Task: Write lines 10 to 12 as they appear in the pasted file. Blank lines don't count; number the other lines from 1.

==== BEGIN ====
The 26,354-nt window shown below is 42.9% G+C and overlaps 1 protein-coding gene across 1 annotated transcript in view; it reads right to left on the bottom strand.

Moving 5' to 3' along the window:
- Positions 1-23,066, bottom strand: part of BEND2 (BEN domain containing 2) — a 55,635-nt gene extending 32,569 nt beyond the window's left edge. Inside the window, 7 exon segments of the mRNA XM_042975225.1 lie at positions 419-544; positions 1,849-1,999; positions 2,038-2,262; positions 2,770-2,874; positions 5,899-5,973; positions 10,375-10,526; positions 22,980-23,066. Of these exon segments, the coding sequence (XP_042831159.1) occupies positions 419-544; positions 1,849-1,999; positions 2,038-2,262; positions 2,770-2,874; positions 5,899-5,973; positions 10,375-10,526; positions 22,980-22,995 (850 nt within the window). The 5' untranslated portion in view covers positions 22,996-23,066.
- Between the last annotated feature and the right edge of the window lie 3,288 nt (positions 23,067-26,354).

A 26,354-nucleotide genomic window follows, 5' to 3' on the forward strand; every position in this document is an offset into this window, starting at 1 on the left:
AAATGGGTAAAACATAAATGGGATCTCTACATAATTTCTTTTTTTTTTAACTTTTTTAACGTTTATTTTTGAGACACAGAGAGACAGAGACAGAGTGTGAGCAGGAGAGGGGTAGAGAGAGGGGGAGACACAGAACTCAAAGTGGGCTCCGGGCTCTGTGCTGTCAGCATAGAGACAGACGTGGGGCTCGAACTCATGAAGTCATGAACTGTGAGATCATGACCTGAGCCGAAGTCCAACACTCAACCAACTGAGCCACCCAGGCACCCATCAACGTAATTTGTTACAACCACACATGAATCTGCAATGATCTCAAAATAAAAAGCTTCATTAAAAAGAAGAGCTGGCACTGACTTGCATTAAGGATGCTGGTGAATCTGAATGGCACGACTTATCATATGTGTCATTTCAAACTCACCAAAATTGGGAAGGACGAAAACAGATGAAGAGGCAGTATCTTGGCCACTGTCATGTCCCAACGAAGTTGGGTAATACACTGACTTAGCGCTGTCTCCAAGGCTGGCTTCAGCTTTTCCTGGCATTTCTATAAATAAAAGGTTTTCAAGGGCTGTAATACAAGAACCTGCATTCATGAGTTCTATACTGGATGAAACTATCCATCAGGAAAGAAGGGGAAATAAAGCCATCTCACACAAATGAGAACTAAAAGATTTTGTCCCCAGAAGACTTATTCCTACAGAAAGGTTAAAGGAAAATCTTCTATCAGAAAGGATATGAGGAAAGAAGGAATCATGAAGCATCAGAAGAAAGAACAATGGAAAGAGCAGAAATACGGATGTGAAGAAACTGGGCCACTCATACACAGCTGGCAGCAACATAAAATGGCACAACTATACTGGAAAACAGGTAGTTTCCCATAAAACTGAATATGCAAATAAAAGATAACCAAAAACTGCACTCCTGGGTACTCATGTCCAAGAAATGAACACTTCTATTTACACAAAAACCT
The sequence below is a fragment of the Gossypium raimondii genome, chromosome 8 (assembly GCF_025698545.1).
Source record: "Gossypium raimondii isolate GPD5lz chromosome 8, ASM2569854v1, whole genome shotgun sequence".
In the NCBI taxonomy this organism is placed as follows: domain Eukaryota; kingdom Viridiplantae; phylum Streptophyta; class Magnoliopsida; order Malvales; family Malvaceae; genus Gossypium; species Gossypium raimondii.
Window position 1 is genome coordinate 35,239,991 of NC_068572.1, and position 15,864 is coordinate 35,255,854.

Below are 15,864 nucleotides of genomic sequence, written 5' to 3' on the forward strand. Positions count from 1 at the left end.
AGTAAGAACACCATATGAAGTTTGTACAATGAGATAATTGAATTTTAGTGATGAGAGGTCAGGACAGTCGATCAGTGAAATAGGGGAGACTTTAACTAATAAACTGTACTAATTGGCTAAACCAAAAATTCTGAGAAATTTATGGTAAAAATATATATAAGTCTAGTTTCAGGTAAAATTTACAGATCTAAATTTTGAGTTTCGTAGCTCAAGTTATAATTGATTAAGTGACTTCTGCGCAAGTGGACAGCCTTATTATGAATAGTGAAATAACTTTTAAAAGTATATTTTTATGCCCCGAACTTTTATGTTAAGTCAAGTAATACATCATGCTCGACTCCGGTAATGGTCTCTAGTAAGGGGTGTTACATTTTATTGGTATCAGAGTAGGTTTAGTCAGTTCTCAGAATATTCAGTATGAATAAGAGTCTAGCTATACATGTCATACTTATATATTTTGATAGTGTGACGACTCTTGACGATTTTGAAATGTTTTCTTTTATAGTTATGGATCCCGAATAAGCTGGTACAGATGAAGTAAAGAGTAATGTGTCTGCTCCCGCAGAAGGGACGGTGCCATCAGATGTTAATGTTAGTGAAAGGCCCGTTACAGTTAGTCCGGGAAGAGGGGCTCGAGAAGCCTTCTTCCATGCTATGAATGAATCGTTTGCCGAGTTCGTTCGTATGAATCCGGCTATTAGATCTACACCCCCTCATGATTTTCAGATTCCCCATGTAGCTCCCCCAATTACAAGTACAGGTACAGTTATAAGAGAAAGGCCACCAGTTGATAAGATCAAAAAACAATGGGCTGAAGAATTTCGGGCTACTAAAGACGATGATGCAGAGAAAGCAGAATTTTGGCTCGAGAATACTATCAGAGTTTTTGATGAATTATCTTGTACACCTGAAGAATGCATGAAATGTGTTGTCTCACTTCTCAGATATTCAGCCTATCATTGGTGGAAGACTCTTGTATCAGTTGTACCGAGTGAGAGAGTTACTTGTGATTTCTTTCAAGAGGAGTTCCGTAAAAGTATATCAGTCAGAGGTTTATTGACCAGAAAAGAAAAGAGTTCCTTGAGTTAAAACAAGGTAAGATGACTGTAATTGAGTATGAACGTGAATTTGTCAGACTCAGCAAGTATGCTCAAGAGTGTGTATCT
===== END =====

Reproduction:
Window position 1 is genome coordinate 35,239,991 of NC_068572.1, and position 15,864 is coordinate 35,255,854.

Below are 15,864 nucleotides of genomic sequence, written 5' to 3' on the forward strand. Positions count from 1 at the left end.
AGTAAGAACACCATATGAAGTTTGTACAATGAGATAATTGAATTTTAGTGATGAGAGGTCAGGACAGTCGATCAGTGAAATAGGGGAGACTTTAACTAATAAACTGTACTAATTGGCTAAACCAAAAATTCTGAGAAATTTATGGTAAAAATATATATAAGTCTAGTTTCAGGTAAAATTTACAGATCTAAATTTTGAGTTTCGTAGCTCAAGTTATAATTGATTAAGTGACTTCTGCGCAAGTGGACAGCCTTATTATGAATAGTGAAATAACTTTTAAAAGTATATTTTTATGCCCCGAACTTTTATGTTAAGTCAAGTAATACATCATGCTCGACTCCGGTAATGGTCTCTAGTAAGGGGTGTTACATTTTATTGGTATCAGAGTAGGTTTAGTCAGTTCTCAGAATATTCAGTATGAATAAGAGTCTAGCTATACATGTCATACTTATATATTTTGATAGTGTGACGACTCTTGACGATTTTGAAATGTTTTCTTTTATAGTTATGGATCCCGAATAAGCTGGTACAGATGAAGTAAAGAGTAATGTGTCTGCTCCCGCAGAAGGGACGGTGCCATCAGATGTTAATGTTAGTGAAAGGCCCGTTACAGTTAGTCCGGGAAGAGGGGCTCGAGAAGCCTTCTTCCATGCTATGAATGAATCGTTTGCCGAGTTCGTTCGTATGAATCCGGCTATTAGATCTACACCCCCTCATGATTTTCAGATTCCCCATGTAGCTCCCCCAATTACAAGTACAGGTACAGTTATAAGAGAAAGGCCACCAGTTGATAAGATCAAAAAACAATGGGCTGAAGAATTTCGGGCTACTAAAGACGATGATGCAGAGAAAGCAGAATTTTGGCTCGAGAATACTATCAGAGTTTTTGATGAATTATCTTGTACACCTGAAGAATGCATGAAATGTGTTGTCTCACTTCTCAGATATTCAGCCTATCATTGGTGGAAGACTCTTGTATCAGTTGTACCGAGTGAGAGAGTTACTTGTGATTTCTTTCAAGAGGAGTTCCGTAAAAGTATATCAGTCAGAGGTTTATTGACCAGAAAAGAAAAGAGTTCCTTGAGTTAAAACAAGGTAAGATGACTGTAATTGAGTATGAACGTGAATTTGTCAGACTCAGCAAGTATGCTCAAGAGTGTGTATCT